Bangladesh performs better than many Indian states: The Hindu
Considering, remarkable development specially on social dimensions compared to some of “richer” states of India, Bangladesh is very much in the news these days in India, reports Indian well circulated newspaper The Hindu today.
Bangladesh is very much in the news these days in our country, but for the wrong reasons. In the unfortunate
Bangladesh-bashing that seems to have become somewhat of a pastime, we seem to have failed to notice the striking developmental success that it has had in the last few decades, compared with some high-profile Indian States, it said.
According to the report, Bangladesh is considerably “poorer” than India going by GDP alone – its GDP per capita (adjusted for purchasing power parity) in 2010 was only $1,585, roughly half of India’s ($3,419) and less than a third of Gujarat’s ($5,098) and Haryana’s ($5,434). But how is Bangladesh doing on social
dimensions compared to some of our “richer” States?
Let us start with the status of children. In almost every standard indicator of child development, Bangladesh is doing better than some of the richer Indian States, the report said.
The infant mortality rate and the under-five mortality rate in Bangladesh is better than 13 large Indian States, including much richer Indian States like Gujarat, Haryana and Himachal Pradesh.
The proportion of children that are underweight is also lower in Bangladesh compared to six Indian States, including richer Gujarat where the Chief Minister has now come up with a truly bizarre explanation for the prevalence of malnutrition there.
Interestingly, Bangladesh’s Total Fertility Rate, which measures the children born per woman, is 2.2 (which is nearly the “replacement rate”) and lower than 10 large Indian States, including Gujarat (2.5) and Haryana (2.3). Even when it comes to access to improved sanitation, Bangladesh again does better than every large Indian State other than Kerala, Punjab, Himachal Pradesh and West Bengal.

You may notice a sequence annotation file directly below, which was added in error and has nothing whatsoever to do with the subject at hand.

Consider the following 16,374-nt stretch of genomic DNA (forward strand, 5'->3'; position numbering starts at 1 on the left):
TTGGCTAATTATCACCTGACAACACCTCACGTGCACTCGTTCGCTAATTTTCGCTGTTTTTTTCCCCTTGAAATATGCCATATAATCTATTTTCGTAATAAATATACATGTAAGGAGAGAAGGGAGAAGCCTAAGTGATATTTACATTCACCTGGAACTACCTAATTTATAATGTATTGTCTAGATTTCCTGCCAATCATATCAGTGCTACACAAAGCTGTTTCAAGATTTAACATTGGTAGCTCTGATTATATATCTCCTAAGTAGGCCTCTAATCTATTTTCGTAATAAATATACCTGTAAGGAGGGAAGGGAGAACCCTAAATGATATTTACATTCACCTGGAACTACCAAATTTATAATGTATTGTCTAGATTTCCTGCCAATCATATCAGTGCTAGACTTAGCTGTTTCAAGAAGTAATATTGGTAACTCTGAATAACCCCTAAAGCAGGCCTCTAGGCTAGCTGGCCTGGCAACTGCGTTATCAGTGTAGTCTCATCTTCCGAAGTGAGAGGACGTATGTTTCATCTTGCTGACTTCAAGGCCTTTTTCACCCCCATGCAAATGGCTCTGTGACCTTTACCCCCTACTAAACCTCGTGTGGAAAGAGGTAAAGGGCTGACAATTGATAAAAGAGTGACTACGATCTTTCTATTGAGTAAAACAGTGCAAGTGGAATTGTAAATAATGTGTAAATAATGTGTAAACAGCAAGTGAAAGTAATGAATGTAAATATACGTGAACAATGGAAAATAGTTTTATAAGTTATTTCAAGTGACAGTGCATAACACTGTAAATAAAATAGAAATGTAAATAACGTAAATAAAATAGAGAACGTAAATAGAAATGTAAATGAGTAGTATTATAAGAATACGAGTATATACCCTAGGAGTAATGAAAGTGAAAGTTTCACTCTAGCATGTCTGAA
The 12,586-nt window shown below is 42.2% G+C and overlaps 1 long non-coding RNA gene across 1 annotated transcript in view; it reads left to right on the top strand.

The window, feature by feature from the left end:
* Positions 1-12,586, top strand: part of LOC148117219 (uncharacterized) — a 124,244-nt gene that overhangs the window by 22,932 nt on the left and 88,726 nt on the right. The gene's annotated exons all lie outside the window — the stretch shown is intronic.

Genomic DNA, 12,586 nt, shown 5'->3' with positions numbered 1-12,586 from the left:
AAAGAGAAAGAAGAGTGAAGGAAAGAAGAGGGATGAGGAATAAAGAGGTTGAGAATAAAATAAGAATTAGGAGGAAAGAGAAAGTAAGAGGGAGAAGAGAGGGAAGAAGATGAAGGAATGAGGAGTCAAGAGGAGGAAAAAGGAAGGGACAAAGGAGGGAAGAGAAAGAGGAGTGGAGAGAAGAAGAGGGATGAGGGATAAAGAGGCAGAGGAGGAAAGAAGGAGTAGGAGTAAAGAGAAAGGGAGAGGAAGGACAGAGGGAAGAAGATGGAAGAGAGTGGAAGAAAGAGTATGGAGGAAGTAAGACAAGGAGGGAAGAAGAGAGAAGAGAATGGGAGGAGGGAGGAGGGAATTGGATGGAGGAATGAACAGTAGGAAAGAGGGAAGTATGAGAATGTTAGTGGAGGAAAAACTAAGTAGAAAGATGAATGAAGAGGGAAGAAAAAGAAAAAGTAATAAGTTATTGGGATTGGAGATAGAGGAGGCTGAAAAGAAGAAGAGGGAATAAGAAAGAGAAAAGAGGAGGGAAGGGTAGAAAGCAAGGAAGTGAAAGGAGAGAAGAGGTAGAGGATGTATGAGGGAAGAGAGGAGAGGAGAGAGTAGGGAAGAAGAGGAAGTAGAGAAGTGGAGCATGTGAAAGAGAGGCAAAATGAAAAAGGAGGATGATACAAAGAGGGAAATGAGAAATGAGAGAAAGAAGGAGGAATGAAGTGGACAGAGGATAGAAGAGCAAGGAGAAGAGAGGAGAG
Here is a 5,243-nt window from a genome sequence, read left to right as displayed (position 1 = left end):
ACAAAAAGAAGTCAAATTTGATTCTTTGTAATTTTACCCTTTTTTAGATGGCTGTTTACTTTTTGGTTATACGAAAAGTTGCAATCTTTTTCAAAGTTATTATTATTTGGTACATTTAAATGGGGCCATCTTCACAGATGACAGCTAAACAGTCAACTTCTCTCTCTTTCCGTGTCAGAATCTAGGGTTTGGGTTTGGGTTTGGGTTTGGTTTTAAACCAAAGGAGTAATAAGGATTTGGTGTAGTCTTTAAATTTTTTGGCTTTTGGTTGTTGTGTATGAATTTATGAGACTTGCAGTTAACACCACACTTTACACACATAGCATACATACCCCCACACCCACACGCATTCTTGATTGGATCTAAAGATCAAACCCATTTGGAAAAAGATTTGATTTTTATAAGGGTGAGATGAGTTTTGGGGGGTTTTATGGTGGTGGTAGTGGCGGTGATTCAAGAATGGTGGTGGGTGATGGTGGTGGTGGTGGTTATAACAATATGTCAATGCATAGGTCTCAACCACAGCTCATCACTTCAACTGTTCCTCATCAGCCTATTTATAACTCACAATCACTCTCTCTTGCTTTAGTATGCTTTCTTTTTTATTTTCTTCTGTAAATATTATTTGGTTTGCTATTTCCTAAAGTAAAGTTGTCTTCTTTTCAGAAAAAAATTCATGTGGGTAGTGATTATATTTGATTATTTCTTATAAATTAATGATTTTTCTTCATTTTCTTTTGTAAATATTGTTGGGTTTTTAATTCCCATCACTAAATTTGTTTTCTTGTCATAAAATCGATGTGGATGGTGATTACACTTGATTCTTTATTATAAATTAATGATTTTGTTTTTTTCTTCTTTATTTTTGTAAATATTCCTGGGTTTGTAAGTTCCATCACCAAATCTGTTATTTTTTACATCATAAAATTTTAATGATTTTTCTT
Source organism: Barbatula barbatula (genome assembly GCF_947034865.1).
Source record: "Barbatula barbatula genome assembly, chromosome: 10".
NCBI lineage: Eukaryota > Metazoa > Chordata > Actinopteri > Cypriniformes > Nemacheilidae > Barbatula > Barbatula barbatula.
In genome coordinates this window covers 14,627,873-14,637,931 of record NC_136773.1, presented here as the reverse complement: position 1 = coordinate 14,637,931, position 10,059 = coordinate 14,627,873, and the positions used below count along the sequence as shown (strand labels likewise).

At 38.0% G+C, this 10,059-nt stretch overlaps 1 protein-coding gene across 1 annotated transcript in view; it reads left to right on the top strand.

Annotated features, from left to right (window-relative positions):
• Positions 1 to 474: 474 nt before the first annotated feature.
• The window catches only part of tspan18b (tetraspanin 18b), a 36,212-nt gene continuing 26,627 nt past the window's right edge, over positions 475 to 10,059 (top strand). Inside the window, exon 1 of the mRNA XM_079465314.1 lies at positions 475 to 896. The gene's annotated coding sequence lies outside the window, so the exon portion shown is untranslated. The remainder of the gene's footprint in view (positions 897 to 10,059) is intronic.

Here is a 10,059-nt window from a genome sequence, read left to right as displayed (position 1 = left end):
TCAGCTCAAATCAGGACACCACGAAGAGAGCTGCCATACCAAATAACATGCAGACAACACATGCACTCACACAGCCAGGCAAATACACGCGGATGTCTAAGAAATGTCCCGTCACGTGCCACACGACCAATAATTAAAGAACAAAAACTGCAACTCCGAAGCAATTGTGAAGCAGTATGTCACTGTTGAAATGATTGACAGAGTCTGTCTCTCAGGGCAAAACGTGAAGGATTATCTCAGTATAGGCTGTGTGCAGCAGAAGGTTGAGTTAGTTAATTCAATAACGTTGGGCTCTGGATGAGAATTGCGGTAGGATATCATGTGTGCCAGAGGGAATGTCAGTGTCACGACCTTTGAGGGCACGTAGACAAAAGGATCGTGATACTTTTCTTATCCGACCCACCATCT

Clearly, Bangladesh demonstrated that it is possible to have superior social outcomes at lower per capita incomes and lower rates of economic growth. There is more to social development than just GDP.
The public health expenditure as a proportion of the GDP in Bangladesh has been much higher than in India until a few years ago, the report mentioned.
One of the major reasons for the success of Bangladesh has been social mobilisation at the local level, such as through women’s self-help groups (SHG), which has led to increased public awareness and greater accountability in service delivery.
A lot of this has been facilitated by robust and effective development NGOs that have achieved scale – in fact, Bangladesh is perhaps the best case study of NGO success anywhere in the world.
Nevertheless, there are lessons for India – effective grassroot institutions matter for service delivery. In the Indian
context, financially and administratively empowering the Panchayati Raj institutions, with their 2,50,000 gram panchayats, and 30 lakh elected representatives (of which 12 lakh are women) is critical.
Currently, 80 per cent of all credit to SHGs goes to the four southern States of India — Andhra Pradesh, Tamil Nadu, Karnataka and Kerala — and this needs to be broad-based nationally. In addition, we need to enhance rural connectivity — the Pradhan Mantri Gram Sadak Yojna (PMGSY), a major success in connecting habitations above 500 population with pucca roads, needs to be scaled up to connect smaller habitations.
But what Bangladesh’s experience shows is that we don’t have to wait for that high economic growth to trigger social transformations. Robust grassroot institutions can achieve much that money can’t buy.